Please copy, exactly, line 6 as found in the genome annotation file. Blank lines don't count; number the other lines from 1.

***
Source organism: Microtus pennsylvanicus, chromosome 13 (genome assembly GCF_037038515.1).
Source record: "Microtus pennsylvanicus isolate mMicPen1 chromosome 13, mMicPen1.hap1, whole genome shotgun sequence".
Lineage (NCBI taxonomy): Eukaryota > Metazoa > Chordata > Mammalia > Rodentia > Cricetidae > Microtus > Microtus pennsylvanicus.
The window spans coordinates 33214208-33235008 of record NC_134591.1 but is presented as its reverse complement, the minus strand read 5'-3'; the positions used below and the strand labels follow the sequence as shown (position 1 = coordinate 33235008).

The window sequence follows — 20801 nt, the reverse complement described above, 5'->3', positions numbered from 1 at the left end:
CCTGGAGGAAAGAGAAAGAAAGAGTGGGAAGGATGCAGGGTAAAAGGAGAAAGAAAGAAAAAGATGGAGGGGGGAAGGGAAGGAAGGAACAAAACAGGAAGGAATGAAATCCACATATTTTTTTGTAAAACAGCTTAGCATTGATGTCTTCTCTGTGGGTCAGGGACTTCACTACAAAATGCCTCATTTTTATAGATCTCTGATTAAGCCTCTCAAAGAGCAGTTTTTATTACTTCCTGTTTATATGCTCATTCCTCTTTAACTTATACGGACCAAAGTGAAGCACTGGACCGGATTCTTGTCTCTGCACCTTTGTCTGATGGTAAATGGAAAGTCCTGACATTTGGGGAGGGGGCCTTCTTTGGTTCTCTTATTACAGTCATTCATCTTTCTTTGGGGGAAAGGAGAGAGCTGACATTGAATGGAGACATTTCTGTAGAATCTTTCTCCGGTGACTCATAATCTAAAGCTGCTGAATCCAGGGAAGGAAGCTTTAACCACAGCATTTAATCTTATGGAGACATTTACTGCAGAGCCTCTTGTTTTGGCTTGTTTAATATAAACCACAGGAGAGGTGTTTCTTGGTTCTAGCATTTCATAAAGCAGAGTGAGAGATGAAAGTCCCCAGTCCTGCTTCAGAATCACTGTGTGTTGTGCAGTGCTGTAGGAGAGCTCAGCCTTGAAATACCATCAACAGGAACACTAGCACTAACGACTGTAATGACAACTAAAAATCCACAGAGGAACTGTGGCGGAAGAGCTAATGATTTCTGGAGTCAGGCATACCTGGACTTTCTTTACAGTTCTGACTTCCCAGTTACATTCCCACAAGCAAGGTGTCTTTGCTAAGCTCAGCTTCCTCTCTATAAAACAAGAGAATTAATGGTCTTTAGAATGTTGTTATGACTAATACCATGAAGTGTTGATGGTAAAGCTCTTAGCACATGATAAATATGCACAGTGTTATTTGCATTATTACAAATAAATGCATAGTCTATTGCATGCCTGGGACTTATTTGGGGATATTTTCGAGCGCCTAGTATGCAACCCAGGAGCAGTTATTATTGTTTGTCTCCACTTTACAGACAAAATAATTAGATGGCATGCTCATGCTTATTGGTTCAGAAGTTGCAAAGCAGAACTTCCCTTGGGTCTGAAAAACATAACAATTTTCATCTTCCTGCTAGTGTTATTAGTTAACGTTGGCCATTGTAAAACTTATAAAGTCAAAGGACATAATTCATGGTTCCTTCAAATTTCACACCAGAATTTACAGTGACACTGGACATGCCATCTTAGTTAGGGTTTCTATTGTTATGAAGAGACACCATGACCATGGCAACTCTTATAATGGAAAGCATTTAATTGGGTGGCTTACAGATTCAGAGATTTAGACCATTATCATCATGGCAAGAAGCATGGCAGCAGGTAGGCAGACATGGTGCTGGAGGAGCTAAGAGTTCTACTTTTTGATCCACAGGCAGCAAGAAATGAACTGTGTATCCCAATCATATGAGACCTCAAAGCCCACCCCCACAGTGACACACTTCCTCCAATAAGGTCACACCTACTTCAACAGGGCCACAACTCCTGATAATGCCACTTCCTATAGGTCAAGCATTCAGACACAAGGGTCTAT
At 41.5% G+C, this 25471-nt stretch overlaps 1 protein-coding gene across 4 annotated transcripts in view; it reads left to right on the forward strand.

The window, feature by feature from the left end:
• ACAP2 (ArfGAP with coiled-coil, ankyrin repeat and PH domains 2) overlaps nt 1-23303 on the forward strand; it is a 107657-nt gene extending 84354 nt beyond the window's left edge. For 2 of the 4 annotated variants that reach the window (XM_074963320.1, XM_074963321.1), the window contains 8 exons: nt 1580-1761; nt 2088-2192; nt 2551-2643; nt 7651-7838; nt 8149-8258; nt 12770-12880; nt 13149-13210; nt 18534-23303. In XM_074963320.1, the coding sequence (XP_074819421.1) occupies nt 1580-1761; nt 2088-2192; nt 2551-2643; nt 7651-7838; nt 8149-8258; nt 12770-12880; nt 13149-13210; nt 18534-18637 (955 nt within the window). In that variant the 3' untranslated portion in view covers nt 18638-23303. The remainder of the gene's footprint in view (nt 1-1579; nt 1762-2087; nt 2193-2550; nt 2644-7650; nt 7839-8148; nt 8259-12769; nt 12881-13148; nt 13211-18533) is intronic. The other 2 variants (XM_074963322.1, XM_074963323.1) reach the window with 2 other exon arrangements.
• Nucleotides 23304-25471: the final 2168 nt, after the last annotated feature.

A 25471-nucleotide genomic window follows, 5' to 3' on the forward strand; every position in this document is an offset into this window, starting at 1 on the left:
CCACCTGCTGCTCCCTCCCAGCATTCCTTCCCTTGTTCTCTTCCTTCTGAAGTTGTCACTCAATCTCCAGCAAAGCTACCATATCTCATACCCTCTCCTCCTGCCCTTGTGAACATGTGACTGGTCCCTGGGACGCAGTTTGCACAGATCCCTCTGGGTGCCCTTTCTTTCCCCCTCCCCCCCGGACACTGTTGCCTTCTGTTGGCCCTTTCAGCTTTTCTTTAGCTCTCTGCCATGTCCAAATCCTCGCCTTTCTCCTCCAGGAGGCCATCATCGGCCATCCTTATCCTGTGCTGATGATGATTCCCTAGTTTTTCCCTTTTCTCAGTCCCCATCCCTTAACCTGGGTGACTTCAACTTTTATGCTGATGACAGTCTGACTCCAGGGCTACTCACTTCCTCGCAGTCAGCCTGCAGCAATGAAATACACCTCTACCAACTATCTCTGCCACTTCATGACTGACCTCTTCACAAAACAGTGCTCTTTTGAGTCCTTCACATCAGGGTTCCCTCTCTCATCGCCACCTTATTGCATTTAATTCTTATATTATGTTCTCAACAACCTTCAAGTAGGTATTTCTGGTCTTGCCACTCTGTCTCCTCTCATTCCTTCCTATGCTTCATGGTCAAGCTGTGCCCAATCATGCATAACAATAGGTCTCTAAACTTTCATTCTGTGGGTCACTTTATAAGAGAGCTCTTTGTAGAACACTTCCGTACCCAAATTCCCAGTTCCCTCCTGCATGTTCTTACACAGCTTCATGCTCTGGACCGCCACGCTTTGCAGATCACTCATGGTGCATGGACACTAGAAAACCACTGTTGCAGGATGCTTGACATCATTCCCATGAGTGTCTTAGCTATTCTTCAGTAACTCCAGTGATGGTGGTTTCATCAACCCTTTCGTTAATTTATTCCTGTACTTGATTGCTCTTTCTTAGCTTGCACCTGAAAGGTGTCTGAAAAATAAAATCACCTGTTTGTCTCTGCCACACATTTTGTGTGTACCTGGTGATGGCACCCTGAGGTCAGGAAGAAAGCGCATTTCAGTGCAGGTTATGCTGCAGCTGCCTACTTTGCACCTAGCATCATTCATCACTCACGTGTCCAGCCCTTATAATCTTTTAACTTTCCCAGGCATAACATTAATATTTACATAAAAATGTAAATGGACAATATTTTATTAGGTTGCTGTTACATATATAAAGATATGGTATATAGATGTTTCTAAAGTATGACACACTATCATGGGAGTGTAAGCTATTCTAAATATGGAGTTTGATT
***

CCTGGAGGAAAGAGAAAGAAAGAGTGGGAAGGATGCAGGGTAAAAGGAGAAAGAAAGAAAAAGATGGAGGGGGGAAGGGAAGGAAGGAACAAAACAGGAAGGAATGAAATCCACATATTTTTTTGTAAAACAGCTTAGCATTGATGTCTTCTCTGTGGGTCAGGGACTTCACTACAAAATGCCTCATTTTTATAGATCTCTGATTAAGCCTCTCAAAGAGCAGTTTTTATTACTTCCTGTTTATATGCTCATTCCTCTTTAACTTATACGGACCAAAGTGAAGCACTGGACCGGATTCTTGTCTCTGCACCTTTGTCTGATGGTAAATGGAAAGTCCTGACATTTGGGGAGGGGGCCTTCTTTGGTTCTCTTATTACAGTCATTCATCTTTCTTTGGGGGAAAGGAGAGAGCTGACATTGAATGGAGACATTTCTGTAGAATCTTTCTCCGGTGACTCATAATCTAAAGCTGCTGAATCCAGGGAAGGAAGCTTTAACCACAGCATTTAATCTTATGGAGACATTTACTGCAGAGCCTCTTGTTTTGGCTTGTTTAATATAAACCACAGGAGAGGTGTTTCTTGGTTCTAGCATTTCATAAAGCAGAGTGAGAGATGAAAGTCCCCAGTCCTGCTTCAGAATCACTGTGTGTTGTGCAGTGCTGTAGGAGAGCTCAGCCTTGAAATACCATCAACAGGAACACTAGCACTAACGACTGTAATGACAACTAAAAATCCACAGAGGAACTGTGGCGGAAGAGCTAATGATTTCTGGAGTCAGGCATACCTGGACTTTCTTTACAGTTCTGACTTCCCAGTTACATTCCCACAAGCAAGGTGTCTTTGCTAAGCTCAGCTTCCTCTCTATAAAACAAGAGAATTAATGGTCTTTAGAATGTTGTTATGACTAATACCATGAAGTGTTGATGGTAAAGCTCTTAGCACATGATAAATATGCACAGTGTTATTTGCATTATTACAAATAAATGCATAGTCTATTGCATGCCTGGGACTTATTTGGGGATATTTTCGAGCGCCTAGTATGCAACCCAGGAGCAGTTATTATTGTTTGTCTCCACTTTACAGACAAAATAATTAGATGGCATGCTCATGCTTATTGGTTCAGAAGTTGCAAAGCAGAACTTCCCTTGGGTCTGAAAAACATAACAATTTTCATCTTCCTGCTAGTGTTATTAGTTAACGTTGGCCATTGTAAAACTTATAAAGTCAAAGGACATAATTCATGGTTCCTTCAAATTTCACACCAGAATTTACAGTGACACTGGACATGCCATCTTAGTTAGGGTTTCTATTGTTATGAAGAGACACCATGACCATGGCAACTCTTATAATGGAAAGCATTTAATTGGGTGGCTTACAGATTCAGAGATTTAGACCATTATCATCATGGCAAGAAGCATGGCAGCAGGTAGGCAGACATGGTGCTGGAGGAGCTAAGAGTTCTACTTTTTGATCCACAGGCAGCAAGAAATGAACTGTGTATCCCAATCATATGAGACCTCAAAGCCCACCCCCACAGTGACACACTTCCTCCAATAAGGTCACACCTACTTCAACAGGGCCACAACTCCTGATAATGCCACTTCCTATAGGTCAAGCATTCAGACACAAGGGTCTAT